Equity release is a big decision. It isn’t right for everyone and will reduce the value of your estate, which is why it’s important to explore all of your options.
Wesleyan Financial Services does not provide advice on equity release. However, you can speak to one of our Specialist Financial Advisers who can review your personal circumstances and explore alternative ways to free up your finances.
At your request, Wesleyan Financial Services can refer you to an expert broker partner who can give information and advice on lifetime mortgages. Wesleyan Financial Services will receive a fee for an introduction to them for a lifetime mortgage when the mortgage completes.
Advantages of equity release
Disadvantages of equity release
You can get a lump sum of tax-free cash that can be used now, rather than being locked into the value of your home.
Equity release will reduce the value of your estate. This means that the amount you can leave to beneficiaries will be reduced.
You can continue living in your home until you pass away or move into permanent residential care. With a joint plan, this will apply to the last borrower.
If you opt for a home reversion plan, the reversion company will own all or part of your property.
Equity release is transferable, so you’ll have the option to move into a different property in the future (provided that the new property meets your provider’s lending criteria).
If you receive home care that is fully or partly funded by your local council, you may begin to be charged or asked to pay more. You may also no longer qualify for other means-tested benefits.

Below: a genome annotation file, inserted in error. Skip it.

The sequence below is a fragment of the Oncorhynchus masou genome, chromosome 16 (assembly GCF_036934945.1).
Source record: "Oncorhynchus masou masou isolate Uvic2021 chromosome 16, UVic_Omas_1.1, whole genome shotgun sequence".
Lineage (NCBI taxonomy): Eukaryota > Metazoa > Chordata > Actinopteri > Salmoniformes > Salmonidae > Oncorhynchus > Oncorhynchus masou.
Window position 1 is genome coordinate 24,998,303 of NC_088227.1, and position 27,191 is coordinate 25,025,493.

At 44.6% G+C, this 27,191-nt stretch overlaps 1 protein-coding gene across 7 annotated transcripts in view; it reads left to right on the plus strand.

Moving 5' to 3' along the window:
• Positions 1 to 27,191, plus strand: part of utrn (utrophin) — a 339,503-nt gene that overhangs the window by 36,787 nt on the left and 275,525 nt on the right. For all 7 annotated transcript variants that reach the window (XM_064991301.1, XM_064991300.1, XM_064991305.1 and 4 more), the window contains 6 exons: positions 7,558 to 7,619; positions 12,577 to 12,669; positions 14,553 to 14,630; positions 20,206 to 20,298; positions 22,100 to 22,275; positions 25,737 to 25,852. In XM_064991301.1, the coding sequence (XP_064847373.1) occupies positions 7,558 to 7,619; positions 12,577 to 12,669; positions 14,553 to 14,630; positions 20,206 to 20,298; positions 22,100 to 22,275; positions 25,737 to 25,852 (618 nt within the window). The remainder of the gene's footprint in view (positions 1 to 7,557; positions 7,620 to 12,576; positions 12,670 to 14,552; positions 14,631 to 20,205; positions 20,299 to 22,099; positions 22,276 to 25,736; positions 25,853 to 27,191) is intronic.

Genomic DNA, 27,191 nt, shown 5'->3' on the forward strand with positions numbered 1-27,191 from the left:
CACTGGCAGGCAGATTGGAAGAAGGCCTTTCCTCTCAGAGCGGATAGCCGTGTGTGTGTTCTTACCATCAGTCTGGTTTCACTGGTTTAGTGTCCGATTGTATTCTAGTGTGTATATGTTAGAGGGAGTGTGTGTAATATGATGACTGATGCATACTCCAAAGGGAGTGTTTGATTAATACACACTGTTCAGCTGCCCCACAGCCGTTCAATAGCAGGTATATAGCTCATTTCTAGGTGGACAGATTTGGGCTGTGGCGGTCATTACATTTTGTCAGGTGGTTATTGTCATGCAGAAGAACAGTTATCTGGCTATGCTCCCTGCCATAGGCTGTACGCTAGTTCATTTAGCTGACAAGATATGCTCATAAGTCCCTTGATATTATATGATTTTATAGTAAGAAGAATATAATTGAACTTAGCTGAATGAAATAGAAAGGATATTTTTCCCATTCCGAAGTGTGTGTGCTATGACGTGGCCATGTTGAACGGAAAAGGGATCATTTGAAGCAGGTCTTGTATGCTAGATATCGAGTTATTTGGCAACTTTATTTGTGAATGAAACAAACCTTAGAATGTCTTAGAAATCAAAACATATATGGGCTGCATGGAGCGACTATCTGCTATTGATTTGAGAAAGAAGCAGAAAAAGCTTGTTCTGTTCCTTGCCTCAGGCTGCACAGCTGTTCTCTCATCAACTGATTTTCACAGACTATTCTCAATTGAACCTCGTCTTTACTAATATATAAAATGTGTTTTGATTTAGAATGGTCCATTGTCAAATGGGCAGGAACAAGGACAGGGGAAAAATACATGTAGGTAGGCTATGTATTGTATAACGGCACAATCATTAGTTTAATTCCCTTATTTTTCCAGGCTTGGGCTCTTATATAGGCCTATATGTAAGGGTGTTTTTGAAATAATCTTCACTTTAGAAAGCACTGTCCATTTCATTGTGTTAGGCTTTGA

If you choose a lifetime mortgage, you will keep ownership of your home.
Charges for equity release advice, valuation fees, solicitor fees and administration fees may apply.
Yes, you may be able to release equity if you have a mortgage or secured loan on your property.
Generally, the cash released will be used to pay off any outstanding mortgage in the first instance, and then any money left over will be paid to you. However, it’s important to remember that repaying an existing mortgage or other debt using equity release could cost more in the long-term.
The costs associated with equity release will depend on the type of product you choose. There will usually be fees to cover arrangement, valuation, advice and solicitors.
As equity release reduces the value of your estate, the amount of inheritance tax payable upon your death may be lower. Depending on the size of your estate, you may not meet the threshold at all – provided the released equity is spent and not invested.
While this may sound appealing, it’s important to remember that equity release will also reduce the value of your estate that you’re able to pass onto your beneficiaries when you pass away.
What’s more, unless you pass away within the first few years of taking equity release, the amount of interest charged may be more than the amount that would have had to be paid in inheritance tax. So, it isn’t usually an effective means of inheritance tax planning.
If you gift the funds you release using equity release, and pass away within the first few years, your estate could end up paying the full amount of inheritance tax – plus the interest on the equity release plan.
Please note that the Financial Conduct Authority (FCA) does not regulate inheritance tax planning and trusts.
While equity release can provide an effective way to support your retirement, it isn’t right for everyone. If you plan to free up funds from your property, here are some alternatives to consider before making a decision.